US Model Hitch Imperils Aspiring Elles

2 July 1991

o-1 visa

Legal Highlights:

Full Text: Australian models aspiring to follow in Elle Macpherson's footsteps may be in for a disappointment. From October, million-dollar faces from such faraway lands as Australia, Kenya and Germany may not be posing for the paparazzi inside US borders. Controversial new immigration rules would shut out all but the superstars. The head of Elite modelling in New York, Mr John Casablancas, said: "The models are now in a category where they have to be Nobel Prize winners to get into the country." The reason: a Congressional oversight. Last November, Congress passed a sweeping immigration law designed to make it tougher for all but the most prominent foreigners to work in the US. The idea was to keep US jobs safe for Americans. Under regulations designed to implement the law, foreign workers would have to prove their success, their "extraordinary ability", in their fields to obtain a US visa. Actors would have to prove their box-office clout. Scholars would have to produce prestigious awards. Artists would have to show a history of major exhibitions. The same went for models, except a model's success is measured by tearsheets from famous magazines. In its law, Congress failed to recognise models' tearsheets for the so-called O-1 visa. Mr Casablancas said: "It was not too easy before, either. We had to prove they had unique talent through their tearsheets - but not through diplomas." Modelling industry spokesmen said far from protecting jobs, the tougher restriction would drive many Americans out of work. Most models draw an entourage of make-up artists, assistants and hair stylists who could lose their jobs. The models earn up to $US200,000 ($A262,460) a year, spend money on flats, restaurants and nightlife - and pay US taxes. US modelling moguls are predicting disaster for the fashion industry unless Congress undoes the damage. The president of New York-based modelling agency Zoli Management, Ms Barbara Lantz, said: "It benefits nobody. These models make a lot and spend a lot." Mr Casablancas said without foreign models, the billion-dollar-a-year industry could fade as quickly as yesterday's cover girl. Though they are a minority, they provide the "look" coveted by many manufacturers for their products. Ford Modelling Agency's executive vice-president, Mr Joe Hunter, said the law could directly cost 5,000 jobs and imperil 20,000 more in businesses servicing the fashion industry. Congress hopes to fix the hitch with an amendment allowing models to apply for a P-1 visa and use tearsheets as proof they are prominent enough to work in the US. US agencies fear that, without foreign models, the modelling industry would pack up and move to Europe and take its billions to such glamour centres as Paris and Milan. Most of today's supermodels are not American: Australia's Elle Macpherson, best known as the cover girl for Sports Illustrated's sell-out swimsuit edition, also Paulina Porizkova, whose face pitches Estee Lauder products, and Claudia Schiffer. As undeniable superstars, the new law would not affect them. But it would have barred them five years ago when they were virtual unknowns. Future foreign stars will be out of luck if Congress does not amend its law.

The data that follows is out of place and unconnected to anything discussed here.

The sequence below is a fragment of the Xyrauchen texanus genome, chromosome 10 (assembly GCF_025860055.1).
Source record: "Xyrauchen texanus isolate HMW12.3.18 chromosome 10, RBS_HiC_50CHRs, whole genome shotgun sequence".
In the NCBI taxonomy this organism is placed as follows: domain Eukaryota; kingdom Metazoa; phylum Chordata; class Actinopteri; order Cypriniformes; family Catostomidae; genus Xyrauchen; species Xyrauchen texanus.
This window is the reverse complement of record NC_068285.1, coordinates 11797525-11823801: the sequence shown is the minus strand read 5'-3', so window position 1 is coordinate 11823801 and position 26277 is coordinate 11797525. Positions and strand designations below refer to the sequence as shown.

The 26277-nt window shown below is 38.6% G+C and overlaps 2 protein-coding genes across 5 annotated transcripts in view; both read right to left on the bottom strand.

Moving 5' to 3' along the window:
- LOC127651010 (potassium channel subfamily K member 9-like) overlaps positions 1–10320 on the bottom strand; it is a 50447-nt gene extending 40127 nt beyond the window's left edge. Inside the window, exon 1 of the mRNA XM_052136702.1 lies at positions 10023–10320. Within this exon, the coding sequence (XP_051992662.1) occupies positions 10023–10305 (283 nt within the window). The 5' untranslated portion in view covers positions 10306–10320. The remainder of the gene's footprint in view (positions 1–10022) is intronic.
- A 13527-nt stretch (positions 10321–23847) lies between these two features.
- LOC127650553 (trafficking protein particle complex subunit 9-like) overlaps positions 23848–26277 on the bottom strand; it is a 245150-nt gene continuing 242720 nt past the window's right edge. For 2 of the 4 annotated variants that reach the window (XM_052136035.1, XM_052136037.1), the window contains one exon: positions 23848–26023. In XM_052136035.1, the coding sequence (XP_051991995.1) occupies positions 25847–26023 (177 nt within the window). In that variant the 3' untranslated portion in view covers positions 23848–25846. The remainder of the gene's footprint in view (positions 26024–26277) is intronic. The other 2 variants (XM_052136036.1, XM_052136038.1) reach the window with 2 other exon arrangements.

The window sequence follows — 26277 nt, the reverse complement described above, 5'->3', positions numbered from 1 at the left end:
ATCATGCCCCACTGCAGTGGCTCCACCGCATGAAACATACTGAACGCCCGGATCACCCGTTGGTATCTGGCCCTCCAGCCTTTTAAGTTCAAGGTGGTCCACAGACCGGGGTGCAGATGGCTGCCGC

Source: Knight-Ridder Newspapers